IBy Baselinemag | Posted 2006-02-07 Email Print
The consultancy, touted as a Sarbanes-Oxley expert, failed to report earnings for 18 months and may be de-listed from the Big Board. One reason why: missteps implementing a financial software system.ronically, Accounting Was a Big Problem.">
Given the urgency, BearingPoint pulled some its top people from client work and assigned them to work with Wilde and White. "This isn't just a Tom and Chas kind of fix-it team that is off in the back room with a bunch of wrenches and plumbing," Wilde notes. "This is all front and center. We went and pulled some of our top people in."
BearingPoint sent out billing SWAT teams to help engagement teams get up to speed in teaching employees how to set up bills and get them out of the systems. Wilde also initiated data integrity checks, and put groups in place to respond to questions and set up procedures to help ensure that processes jibed with the technology. "If you flip a few of the wrong switches when you set up a project, it's going to accrue the wrong way," Wilde explains. "You go to cut your first bill to the client and you're going to have some challenges because it isn't going to 'true up.'"
The real accounting difficulty, however, wasn't in creating processes and systems for billing for new accounts. The real fiscal nightmares came from the older projects that had been entered incorrectly on the old KPMG PEAT system and on the non-U.S. accounting software. "In the past, we had some folks that did some things that were not within the context of the processes or the design we had put in place for the system," Wilde explains. "We had some contracts and engagements that basically got started off on the wrong foot."
For instance, consultancies use a variety of revenue recognition processes. If an employee in the past used a revenue recognition process that differed from that used by BearingPoint, the contract in question had to be redone, employing the BearingPoint approach. "These systems are so tightly wound around the project accounting side that it took a long time to get all that identified, reconciled and fixed," Wilde says.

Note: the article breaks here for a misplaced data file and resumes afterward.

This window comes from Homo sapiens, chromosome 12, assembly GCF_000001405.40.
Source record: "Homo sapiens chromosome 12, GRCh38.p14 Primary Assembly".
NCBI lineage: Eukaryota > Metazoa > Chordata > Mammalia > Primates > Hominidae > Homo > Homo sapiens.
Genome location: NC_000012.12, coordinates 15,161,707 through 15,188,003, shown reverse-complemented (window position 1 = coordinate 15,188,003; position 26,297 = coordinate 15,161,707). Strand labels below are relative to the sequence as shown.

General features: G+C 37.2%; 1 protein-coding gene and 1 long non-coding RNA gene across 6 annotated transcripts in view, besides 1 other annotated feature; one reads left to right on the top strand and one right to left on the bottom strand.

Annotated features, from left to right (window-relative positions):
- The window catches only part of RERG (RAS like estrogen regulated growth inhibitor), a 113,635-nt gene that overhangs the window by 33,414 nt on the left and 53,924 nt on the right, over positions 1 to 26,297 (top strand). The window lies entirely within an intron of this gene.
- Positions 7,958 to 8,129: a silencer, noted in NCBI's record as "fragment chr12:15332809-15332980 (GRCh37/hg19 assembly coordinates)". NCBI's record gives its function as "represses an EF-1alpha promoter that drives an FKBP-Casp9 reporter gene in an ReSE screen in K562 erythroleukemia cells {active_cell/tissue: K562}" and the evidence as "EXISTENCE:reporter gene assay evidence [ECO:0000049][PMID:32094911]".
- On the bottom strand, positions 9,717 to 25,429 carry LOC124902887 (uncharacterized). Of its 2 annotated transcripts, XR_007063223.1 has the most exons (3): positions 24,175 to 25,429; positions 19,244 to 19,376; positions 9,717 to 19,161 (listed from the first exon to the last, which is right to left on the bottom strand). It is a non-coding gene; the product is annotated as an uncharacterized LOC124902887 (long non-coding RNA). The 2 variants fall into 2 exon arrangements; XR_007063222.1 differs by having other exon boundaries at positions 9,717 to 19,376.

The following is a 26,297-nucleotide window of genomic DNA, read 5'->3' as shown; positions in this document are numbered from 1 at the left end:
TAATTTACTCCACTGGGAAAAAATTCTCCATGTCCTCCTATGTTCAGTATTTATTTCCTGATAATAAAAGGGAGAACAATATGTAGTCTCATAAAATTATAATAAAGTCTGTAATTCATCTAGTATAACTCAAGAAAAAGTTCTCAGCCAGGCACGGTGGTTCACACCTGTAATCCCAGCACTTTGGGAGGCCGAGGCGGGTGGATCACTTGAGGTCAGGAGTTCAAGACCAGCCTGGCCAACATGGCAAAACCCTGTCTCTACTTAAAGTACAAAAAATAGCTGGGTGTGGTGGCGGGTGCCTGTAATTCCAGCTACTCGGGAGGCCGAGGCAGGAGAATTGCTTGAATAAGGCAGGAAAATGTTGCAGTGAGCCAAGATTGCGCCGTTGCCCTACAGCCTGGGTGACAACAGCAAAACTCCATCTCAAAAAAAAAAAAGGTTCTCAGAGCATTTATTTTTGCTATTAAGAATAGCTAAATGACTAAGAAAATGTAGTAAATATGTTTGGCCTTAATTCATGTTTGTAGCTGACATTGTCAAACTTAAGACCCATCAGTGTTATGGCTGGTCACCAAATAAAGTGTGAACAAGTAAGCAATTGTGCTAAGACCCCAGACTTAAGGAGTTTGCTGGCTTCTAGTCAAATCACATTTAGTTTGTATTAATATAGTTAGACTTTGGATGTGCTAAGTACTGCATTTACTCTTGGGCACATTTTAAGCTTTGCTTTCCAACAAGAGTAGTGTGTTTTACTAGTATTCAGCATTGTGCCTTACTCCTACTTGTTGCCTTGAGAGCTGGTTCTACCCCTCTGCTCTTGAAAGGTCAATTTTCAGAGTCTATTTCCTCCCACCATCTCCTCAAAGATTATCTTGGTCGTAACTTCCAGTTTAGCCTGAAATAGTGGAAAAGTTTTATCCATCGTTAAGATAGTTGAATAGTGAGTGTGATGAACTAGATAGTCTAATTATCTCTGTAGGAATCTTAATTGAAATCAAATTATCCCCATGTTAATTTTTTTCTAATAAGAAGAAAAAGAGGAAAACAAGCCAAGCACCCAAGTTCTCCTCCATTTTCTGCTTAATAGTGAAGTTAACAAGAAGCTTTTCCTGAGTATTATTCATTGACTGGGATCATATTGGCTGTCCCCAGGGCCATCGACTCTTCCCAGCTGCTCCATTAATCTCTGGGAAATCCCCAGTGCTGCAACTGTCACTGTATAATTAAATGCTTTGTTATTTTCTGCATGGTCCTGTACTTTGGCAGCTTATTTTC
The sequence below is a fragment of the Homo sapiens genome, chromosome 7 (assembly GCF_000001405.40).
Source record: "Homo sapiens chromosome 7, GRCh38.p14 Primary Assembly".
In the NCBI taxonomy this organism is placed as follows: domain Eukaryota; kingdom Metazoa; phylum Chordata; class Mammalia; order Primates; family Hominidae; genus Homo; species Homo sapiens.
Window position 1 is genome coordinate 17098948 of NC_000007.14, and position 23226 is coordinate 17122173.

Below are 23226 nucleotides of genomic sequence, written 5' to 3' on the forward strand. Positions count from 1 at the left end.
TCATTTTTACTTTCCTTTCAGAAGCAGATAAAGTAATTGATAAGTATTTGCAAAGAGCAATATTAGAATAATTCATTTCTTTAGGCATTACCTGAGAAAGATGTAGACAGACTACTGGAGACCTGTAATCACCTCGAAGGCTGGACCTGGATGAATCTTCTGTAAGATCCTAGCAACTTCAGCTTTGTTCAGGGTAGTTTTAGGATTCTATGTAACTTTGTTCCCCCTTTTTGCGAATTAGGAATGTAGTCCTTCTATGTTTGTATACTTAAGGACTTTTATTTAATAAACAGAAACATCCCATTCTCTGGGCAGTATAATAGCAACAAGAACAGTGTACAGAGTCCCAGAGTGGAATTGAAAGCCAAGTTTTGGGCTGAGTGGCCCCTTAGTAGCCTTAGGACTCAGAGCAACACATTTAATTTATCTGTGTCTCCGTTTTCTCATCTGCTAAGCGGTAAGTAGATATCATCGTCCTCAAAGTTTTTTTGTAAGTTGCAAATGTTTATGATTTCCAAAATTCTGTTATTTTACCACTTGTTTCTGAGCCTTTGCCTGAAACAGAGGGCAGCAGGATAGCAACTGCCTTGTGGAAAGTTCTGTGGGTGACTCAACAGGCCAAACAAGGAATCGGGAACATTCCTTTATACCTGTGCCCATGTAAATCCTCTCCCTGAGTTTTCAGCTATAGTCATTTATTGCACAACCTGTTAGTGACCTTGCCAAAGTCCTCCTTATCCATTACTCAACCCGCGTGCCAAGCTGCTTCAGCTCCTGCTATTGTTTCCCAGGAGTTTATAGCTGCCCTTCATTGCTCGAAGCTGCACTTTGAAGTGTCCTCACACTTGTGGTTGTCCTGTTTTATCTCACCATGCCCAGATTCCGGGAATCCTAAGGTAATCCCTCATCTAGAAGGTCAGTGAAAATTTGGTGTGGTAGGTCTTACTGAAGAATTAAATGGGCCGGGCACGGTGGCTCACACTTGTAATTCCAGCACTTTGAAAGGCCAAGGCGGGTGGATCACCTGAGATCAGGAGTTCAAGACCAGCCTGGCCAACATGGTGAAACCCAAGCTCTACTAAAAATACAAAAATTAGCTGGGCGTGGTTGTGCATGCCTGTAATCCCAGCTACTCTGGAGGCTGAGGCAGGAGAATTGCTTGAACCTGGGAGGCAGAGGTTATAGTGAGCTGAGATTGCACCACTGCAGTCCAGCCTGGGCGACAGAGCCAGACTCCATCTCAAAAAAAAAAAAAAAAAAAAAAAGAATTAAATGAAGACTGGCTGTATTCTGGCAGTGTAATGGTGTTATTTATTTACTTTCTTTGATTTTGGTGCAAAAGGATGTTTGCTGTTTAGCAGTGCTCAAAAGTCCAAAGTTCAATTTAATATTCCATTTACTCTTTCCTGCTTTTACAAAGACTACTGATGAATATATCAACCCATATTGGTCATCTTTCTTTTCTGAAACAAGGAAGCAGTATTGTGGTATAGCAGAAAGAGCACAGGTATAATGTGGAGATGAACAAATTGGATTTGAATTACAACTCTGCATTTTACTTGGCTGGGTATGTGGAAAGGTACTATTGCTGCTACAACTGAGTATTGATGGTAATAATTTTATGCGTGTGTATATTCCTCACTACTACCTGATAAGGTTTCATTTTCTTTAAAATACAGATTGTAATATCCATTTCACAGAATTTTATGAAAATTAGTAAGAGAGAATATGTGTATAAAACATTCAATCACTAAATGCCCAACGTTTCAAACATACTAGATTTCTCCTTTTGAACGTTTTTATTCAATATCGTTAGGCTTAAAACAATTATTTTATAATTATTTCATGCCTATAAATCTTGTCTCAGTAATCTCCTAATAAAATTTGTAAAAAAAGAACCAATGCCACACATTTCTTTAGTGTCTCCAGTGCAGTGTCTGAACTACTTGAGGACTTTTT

Far more time than Wilde or likely anyone else in the company anticipated. When the board named You CEO in March, he discovered that BearingPoint had thousands of accounts that needed to be reviewed, reconciled and in many cases entirely redone. On You's orders, BearingPoint established hubs-the fiscal equivalents of emergency medicine triage centers-at its McLean headquarters and its Third Avenue offices in Manhattan.
Throughout much of the summer and fall, a steady stream of auditors, consultants, remaining Ernst & Young people, department heads, I.T. staffers and managing directors were summoned to these locations to help sort out what emerged as a world-class accounting and systems debacle. "The hubs-really meeting rooms where employees involved in a specific project review the contract-were set up from an accounting perspective to review 7,000 projects that are either open or closed in our systems today," Wilde points out.
Generated by different units in different countries at different times and often produced by disparate systems, the contracts were thoroughly audited to see what was recognized as revenue and to make sure that an appropriate revenue recognition model was used. BearingPoint employees had to retrace the hours they'd worked on projects, and review and verify their billing information. Ultimately, once a contract had been given over to PricewaterhouseCoopers, BearingPoint's auditors, and approved, it could then be entered into the system.